Employment number in Denmark reaches record level

January 2018 saw the highest number of wage earners ever in Denmark.

Employment number in Denmark reaches record level
File photo: Malte Kristiansen/Ritzau Scanpix

Figures from Statistics Denmark show that 2,728,800 people were employed in the month, beating a previous record dating from April 2008.

The statistics are based on registrations with the Skat tax agency, with all wage earners in bith private and public sectors included regardless of number of working hours.

All persons between 16-64 years of age living in Denmark are included.

Prime Minister Lars Løkke Rasmussen wrote in a press statement that the figures “brought warmth to a cold spring day”.

“[The numbers] hit home with a seven-inch hammer the fact that things are going well in Denmark. Never before have these figures shown so many wage-earners in work,” the PM wrote.

“Earlier this week we also had the good news that figures for state support [offentlig forsørgelse, ed.] are at their lowest for more than 10 years. There is real reason for optimism,” he added.

The number of people in employment is one of several indicators as to the health of the Danish labour market.

Another indicator is the number of people receiving state income payments. That figure reached its lowest level since 2007 in the final quarter of 2017.

A total of 718,200 people are receiving state support for their income, not including student grants.

The Confederation of Danish Employers (Dansk Arbejdsgiverforening, DA) said that the numbers also indicated a risk of overheating on the jobs market.

“The Danish record is also evidence that it is time to exercise timely caution,” DA director Jacob Holbraad said.

“An overheating is lurking around the corner and if we don’t find a solution to companies’ increasing lack of labour supply, this positive change could soon take a bleak turn,” Holbraad said.

But the Economic Council of the Labour Movement (Arbejderbevægelsens Erhvervsråd, ECLM) said it saw no such cause for concern.

“We are seeing very moderate wage increases. If there were problems finding labour, there would be bigger wage increases than we are seeing now,” ECLM lead economist Erik Bjørsted said.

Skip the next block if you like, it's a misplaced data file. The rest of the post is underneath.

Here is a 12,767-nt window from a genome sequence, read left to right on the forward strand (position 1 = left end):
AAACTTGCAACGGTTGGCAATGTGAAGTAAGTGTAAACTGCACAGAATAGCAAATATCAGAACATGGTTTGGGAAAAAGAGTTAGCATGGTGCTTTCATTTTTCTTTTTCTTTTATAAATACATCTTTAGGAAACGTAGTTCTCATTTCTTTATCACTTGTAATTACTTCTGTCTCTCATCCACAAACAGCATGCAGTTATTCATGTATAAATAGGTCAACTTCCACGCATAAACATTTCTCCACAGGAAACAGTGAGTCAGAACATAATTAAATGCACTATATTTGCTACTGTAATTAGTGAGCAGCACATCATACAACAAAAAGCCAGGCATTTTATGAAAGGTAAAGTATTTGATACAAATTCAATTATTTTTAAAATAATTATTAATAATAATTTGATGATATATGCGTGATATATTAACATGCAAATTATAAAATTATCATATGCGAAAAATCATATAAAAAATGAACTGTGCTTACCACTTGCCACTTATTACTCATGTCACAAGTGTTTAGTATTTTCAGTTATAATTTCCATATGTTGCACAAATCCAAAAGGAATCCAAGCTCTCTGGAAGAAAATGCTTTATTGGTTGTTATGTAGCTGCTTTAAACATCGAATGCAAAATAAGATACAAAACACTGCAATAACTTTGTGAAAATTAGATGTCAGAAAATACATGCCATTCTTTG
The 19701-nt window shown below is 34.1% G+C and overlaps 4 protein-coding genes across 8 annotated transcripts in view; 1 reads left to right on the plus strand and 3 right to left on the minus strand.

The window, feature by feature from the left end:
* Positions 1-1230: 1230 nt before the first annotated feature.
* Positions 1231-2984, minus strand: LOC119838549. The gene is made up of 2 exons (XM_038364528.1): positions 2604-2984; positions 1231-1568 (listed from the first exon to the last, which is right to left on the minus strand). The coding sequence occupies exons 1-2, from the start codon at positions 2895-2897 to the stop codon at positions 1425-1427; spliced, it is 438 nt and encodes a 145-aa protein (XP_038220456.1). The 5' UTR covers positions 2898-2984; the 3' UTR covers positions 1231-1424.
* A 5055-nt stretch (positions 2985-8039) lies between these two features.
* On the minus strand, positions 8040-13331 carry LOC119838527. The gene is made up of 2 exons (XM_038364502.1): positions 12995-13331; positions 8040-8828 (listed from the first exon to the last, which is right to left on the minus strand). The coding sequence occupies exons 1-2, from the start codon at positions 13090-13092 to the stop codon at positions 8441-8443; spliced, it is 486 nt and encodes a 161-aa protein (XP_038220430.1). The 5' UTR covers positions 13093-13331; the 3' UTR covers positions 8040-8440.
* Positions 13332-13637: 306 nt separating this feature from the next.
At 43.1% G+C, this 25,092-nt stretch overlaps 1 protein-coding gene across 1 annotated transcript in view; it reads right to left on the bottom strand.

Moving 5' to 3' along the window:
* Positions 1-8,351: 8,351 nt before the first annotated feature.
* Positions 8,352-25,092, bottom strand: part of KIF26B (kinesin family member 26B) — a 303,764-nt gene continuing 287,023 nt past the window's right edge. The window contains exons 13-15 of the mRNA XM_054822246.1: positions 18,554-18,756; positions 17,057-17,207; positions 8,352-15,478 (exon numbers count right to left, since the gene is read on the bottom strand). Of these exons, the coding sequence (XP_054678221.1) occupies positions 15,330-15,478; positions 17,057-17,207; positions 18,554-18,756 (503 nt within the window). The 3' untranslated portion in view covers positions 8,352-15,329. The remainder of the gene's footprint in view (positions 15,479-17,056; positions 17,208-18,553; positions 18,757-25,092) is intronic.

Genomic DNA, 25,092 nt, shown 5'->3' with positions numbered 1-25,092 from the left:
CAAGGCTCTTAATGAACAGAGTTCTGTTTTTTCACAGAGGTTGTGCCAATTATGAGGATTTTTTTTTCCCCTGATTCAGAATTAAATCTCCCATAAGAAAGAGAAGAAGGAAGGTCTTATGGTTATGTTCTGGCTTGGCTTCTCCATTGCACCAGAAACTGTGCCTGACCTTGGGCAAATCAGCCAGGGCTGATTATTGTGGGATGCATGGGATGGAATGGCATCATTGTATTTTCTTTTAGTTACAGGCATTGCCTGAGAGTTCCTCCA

“We should also remember that we are sending thousands out on to the labour market. We have implemented reforms that enable us to look forward to a significant increase in the labour force in coming years,” Bjørsted added.

READ ALSO: Denmark's upswing will fizzle out without more workers: DI


Labour shortage hits half of Danish companies in construction sector

A record-high shortage of labour at some Danish companies is exacerbated in some places by a lack of materials, according to new data.

A file photo of construction in Aalborg. As many of half of construction companies in Denmark currently report a lack of labour.
A file photo of construction in Aalborg. As many of half of construction companies in Denmark currently report a lack of labour. Photo: Henning Bagger/Ritzau Scanpix

The construction industry reports a lack of labour at around half of all companies, according to a survey by Statistics Denmark, based on responses from businesses.

In the service industry, which includes restaurants, hotels and cleaning, one in three companies reported a lack of workforce.

Some industries, notable machinery related businesses, also said they are short of materials currently.

The lack of labour is holding the Danish economy back, according to an analyst.

“Never before have we seen such a comprehensive lack of labour in the Danish economy,” senior economist Søren Kristensen of Sydbank said.

“It’s a shame and it’s a genuine problem for a significant number of the businesses which at the moment are losing revenue as a consequence of the lack of labour,” Kristensen continued.

“That is costly, including for all of Denmark’s economic growth. Even though we on one side can be pleased that it’s going well for the Danish economy, we can also regret that it could have been even better,” the economist said in a comment to news wire Ritzau.

Despite the lack of labour, businesses have their most positive outlook for years, according to Statistics Denmark.

The data agency based its conclusions on a large volume of responses from companies related to revenues, orders and expectations for the future.

The numbers are processed into a measure termer business confidence or erhvervstillid in Danish. The October score for the metric is 118.7, the highest since 2010, although there are differences between sectors.

READ ALSO: Are international workers the answer to Denmark’s labour shortage?